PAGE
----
How can I tell if a dive operator has MY safety as their priority?





You are responsible for deciding who you pay to take you scuba diving. It takes quite a bit of work and the exercise of good judgement to make the right choices.

You can’t just rely on blind trust.

All dive operators claim to offer safe diving.

Some lie.





Do as much research as you can into the dive sites and the dive operators in the area. Investigate each operator’s safety record. Ask for feedback in scuba diver online forums.


Check the previous history of the location too. Many places, even well known and popular destinations like South Bali, Komodo and Malpelo, are notorious accident black spots. An Internet search will flag up a host of instances where divers have gone missing there. If you plan to dive somewhere like this, you should be even more wary than usual.


A culture of safety


What you are looking for in an operator is substantial, tangible evidence of a culture of safety.


Every dive operation’s website will proclaim that they offer safe diving. These are merely words strung together. You can’t take this statement at face value. All dive operators know what safe diving really involves and the ones who genuinely apply the correct procedures will highlight these, not only in their online publicity, but also when you turn up to dive with them and in their boat and dive briefings.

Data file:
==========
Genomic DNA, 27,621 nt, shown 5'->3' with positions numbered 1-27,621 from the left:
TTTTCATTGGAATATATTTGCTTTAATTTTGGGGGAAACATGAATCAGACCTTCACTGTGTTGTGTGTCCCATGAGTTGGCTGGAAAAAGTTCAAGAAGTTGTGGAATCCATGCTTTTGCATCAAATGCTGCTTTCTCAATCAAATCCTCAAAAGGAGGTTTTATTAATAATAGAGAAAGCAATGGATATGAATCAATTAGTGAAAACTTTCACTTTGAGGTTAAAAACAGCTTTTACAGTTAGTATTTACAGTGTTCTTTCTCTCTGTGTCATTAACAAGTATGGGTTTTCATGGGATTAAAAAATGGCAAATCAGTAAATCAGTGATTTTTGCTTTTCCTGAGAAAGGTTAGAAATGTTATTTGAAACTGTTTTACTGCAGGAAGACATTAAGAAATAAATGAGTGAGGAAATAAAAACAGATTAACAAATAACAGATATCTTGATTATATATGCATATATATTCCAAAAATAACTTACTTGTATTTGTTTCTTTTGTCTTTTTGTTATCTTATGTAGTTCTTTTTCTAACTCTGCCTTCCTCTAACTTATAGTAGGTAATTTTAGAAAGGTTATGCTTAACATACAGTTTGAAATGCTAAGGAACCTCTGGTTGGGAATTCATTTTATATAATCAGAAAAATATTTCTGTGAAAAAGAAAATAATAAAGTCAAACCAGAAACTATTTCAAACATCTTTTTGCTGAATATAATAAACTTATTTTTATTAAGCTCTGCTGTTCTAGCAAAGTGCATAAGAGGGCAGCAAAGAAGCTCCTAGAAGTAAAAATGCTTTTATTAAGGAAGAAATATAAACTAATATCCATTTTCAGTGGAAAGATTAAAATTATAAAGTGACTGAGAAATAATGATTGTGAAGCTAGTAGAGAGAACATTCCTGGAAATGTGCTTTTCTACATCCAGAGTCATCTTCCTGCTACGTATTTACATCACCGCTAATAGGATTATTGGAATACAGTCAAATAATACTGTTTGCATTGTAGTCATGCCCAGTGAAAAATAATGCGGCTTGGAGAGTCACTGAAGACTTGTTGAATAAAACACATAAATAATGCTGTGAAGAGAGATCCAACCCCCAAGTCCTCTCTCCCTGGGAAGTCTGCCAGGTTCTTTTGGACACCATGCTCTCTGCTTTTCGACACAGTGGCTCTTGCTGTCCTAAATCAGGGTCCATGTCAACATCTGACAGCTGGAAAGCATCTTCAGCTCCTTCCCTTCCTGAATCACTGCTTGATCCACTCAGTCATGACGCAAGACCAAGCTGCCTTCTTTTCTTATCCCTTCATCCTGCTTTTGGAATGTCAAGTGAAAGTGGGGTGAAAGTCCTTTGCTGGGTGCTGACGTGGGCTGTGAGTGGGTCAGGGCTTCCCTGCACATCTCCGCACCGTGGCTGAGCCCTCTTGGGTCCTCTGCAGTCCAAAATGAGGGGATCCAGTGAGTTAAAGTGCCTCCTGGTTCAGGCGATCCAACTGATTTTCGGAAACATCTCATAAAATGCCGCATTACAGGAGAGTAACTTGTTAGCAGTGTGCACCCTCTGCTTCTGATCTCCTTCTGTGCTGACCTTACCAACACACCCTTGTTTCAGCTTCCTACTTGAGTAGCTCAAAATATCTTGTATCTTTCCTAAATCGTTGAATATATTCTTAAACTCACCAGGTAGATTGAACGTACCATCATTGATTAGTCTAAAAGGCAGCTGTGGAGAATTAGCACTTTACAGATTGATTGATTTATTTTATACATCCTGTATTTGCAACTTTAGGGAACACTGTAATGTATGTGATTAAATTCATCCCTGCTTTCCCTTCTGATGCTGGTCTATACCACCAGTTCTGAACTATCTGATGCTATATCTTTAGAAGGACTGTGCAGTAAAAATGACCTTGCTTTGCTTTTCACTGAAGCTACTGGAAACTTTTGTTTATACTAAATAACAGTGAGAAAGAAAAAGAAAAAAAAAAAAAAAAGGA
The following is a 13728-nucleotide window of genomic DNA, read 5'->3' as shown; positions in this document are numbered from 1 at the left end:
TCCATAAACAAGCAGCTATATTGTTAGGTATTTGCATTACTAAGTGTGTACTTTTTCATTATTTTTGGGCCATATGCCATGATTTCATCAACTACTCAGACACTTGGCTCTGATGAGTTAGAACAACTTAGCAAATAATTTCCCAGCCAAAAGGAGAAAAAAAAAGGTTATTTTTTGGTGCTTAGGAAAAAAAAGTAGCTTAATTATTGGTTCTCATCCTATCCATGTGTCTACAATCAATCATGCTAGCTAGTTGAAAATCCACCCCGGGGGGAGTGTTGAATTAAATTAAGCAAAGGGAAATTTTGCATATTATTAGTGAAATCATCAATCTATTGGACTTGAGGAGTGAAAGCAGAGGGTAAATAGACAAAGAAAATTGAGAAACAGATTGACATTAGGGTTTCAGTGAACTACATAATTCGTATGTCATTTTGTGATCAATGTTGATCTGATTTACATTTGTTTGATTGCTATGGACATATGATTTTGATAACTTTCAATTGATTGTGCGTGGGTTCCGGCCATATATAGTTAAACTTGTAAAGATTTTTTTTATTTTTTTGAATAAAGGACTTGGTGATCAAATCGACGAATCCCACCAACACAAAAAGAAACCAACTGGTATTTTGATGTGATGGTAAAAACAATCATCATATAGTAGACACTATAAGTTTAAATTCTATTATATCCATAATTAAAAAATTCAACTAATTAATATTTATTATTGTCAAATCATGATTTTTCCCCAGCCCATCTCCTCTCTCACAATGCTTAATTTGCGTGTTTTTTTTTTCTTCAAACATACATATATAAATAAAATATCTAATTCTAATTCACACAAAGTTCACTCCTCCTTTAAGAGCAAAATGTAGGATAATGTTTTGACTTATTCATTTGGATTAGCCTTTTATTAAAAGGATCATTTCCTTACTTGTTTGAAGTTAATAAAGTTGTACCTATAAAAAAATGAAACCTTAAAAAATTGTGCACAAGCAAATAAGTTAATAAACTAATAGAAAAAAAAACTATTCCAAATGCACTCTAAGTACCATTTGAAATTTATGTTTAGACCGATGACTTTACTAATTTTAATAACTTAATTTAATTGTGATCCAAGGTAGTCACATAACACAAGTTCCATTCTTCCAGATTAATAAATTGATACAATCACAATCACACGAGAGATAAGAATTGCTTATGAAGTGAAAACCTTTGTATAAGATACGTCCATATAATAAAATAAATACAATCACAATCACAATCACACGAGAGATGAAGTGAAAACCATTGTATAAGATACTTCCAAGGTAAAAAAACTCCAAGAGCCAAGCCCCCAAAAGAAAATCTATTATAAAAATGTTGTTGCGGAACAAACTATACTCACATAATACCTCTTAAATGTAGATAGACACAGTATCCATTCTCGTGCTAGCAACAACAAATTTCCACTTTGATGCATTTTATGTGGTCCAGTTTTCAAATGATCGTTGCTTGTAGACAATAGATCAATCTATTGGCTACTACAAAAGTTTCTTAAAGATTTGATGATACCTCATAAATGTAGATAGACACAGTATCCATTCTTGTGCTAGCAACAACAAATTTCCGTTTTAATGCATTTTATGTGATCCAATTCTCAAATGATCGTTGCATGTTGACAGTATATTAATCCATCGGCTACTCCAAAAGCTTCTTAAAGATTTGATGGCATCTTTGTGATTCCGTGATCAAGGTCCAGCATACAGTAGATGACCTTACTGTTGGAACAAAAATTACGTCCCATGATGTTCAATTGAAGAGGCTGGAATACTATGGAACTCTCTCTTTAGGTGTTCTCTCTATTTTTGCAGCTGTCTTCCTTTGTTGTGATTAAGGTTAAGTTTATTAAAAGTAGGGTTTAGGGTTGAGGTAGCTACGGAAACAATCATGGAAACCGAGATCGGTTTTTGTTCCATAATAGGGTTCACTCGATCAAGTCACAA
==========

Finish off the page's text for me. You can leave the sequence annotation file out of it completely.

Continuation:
On their website, look out for references to maximum diver to guide ratios (ideally 4 to 1 or 3 to 1), professional certifications, staff biographies and testimonials from previous customers. Compare the testimonials to their Tripadvisor or Scubaboard reviews.


Does their website mention the availability of oxygen and personnel qualified to deliver it? Does it talk about dive boat options and capacity? Do the photos on the website seem to tally with the claims the operator makes about the quality of their dive gear, the condition of the boats they use, the number of staff deployed and the safety equipment they provide.


Yes, a website can always be doctored, but that takes some effort and a really convincing fiction is hard to maintain. It is usually easy to spot the disconnects if you look closely enough.


On-site inspection


Once you have chosen, when you visit for the first time, look for wall certificates advertising staff qualifications. See if you can spot an up-to-date air quality analysis report. Specialist laboratories issue these after testing an air compressor’s output for things like oil, moisture, carbon monoxide and other contaminants. You are unlikely to be given a tour of the compressor room and probably would not know what to look for even if you were, but, if a dive operation has their air analysis report on prominent display, you can rest assured that you are in good hands.


Are you treated professionally and with courtesy by the dive centre staff? Are you asked to present your dive card and logbook? Does the operation have a checkout dive policy for first-time customers and those who have not been diving for a while? These are all good signs that you have come to the right place.


One thing I always look at in a dive centre is the waste bin. If it is overflowing, I am immediately less confident that the folk who work there are as attentive as they should be to other, more important, routine tasks, such as changing the filters on their compressor system or maintaining their boat engines.